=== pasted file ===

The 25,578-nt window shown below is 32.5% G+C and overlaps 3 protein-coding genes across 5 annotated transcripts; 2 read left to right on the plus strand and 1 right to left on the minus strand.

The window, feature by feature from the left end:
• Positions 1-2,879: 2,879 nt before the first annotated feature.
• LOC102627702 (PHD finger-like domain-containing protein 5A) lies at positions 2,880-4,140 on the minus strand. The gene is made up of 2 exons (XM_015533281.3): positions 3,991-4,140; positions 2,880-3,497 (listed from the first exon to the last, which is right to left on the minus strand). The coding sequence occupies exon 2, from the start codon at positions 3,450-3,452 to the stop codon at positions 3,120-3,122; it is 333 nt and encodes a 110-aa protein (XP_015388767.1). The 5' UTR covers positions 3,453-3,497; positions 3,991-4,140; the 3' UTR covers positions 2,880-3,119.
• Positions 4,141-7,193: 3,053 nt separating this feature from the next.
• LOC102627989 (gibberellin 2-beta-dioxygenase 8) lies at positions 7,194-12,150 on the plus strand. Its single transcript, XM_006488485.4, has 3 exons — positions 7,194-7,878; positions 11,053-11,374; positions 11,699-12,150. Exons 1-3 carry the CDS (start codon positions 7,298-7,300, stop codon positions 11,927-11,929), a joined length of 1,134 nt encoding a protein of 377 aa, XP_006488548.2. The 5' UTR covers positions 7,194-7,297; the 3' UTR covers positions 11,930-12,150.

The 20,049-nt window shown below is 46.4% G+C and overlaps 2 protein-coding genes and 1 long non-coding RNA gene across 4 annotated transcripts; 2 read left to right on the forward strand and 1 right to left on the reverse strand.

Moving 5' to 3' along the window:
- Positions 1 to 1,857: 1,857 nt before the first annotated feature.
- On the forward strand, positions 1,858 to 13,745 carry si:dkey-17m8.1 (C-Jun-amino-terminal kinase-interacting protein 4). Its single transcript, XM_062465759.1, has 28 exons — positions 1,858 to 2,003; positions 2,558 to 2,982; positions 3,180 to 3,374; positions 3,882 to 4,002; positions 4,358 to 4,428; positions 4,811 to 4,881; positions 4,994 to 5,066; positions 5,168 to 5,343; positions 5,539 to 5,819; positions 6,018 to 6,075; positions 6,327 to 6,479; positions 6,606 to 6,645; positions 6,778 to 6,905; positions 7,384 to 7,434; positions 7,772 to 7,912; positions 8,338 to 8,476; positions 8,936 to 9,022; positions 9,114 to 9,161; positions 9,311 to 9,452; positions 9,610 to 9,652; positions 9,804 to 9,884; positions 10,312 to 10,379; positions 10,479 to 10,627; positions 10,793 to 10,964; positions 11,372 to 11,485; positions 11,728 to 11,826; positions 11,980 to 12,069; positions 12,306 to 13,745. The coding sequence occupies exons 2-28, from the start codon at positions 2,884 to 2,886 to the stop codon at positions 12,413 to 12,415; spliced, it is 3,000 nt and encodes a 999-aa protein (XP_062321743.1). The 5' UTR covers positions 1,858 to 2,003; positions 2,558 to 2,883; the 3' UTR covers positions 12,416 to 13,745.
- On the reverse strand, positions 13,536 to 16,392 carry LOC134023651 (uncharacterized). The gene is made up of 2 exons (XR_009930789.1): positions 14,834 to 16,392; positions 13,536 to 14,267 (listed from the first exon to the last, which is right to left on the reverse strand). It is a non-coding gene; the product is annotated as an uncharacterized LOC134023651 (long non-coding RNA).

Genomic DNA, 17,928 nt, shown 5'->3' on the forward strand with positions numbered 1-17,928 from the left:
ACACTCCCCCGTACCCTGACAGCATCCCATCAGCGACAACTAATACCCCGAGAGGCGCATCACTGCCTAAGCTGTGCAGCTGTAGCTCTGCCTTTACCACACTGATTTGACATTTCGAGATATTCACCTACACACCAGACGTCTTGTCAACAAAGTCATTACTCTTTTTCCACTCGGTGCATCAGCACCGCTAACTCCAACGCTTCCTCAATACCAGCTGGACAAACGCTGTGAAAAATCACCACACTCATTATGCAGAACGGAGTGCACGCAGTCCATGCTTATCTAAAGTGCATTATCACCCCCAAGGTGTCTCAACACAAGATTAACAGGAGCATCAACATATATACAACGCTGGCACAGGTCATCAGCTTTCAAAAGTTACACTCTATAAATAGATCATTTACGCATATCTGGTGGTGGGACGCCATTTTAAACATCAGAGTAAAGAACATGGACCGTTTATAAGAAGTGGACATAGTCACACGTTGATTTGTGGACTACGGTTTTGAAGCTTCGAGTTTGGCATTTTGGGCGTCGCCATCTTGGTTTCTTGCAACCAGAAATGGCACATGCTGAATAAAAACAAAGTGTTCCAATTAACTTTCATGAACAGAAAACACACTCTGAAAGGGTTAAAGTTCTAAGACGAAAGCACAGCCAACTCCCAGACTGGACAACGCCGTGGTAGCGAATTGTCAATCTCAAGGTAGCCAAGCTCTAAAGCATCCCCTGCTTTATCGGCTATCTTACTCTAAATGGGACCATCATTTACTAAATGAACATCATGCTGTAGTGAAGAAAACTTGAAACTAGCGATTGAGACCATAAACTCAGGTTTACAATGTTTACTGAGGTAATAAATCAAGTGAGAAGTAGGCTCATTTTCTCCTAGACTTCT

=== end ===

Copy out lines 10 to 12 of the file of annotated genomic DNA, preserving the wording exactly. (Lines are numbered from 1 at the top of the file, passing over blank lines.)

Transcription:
- On the forward strand, positions 1,858 to 13,745 carry si:dkey-17m8.1 (C-Jun-amino-terminal kinase-interacting protein 4). Its single transcript, XM_062465759.1, has 28 exons — positions 1,858 to 2,003; positions 2,558 to 2,982; positions 3,180 to 3,374; positions 3,882 to 4,002; positions 4,358 to 4,428; positions 4,811 to 4,881; positions 4,994 to 5,066; positions 5,168 to 5,343; positions 5,539 to 5,819; positions 6,018 to 6,075; positions 6,327 to 6,479; positions 6,606 to 6,645; positions 6,778 to 6,905; positions 7,384 to 7,434; positions 7,772 to 7,912; positions 8,338 to 8,476; positions 8,936 to 9,022; positions 9,114 to 9,161; positions 9,311 to 9,452; positions 9,610 to 9,652; positions 9,804 to 9,884; positions 10,312 to 10,379; positions 10,479 to 10,627; positions 10,793 to 10,964; positions 11,372 to 11,485; positions 11,728 to 11,826; positions 11,980 to 12,069; positions 12,306 to 13,745. The coding sequence occupies exons 2-28, from the start codon at positions 2,884 to 2,886 to the stop codon at positions 12,413 to 12,415; spliced, it is 3,000 nt and encodes a 999-aa protein (XP_062321743.1). The 5' UTR covers positions 1,858 to 2,003; positions 2,558 to 2,883; the 3' UTR covers positions 12,416 to 13,745.
- On the reverse strand, positions 13,536 to 16,392 carry LOC134023651 (uncharacterized). The gene is made up of 2 exons (XR_009930789.1): positions 14,834 to 16,392; positions 13,536 to 14,267 (listed from the first exon to the last, which is right to left on the reverse strand). It is a non-coding gene; the product is annotated as an uncharacterized LOC134023651 (long non-coding RNA).

Genomic DNA, 17,928 nt, shown 5'->3' on the forward strand with positions numbered 1-17,928 from the left: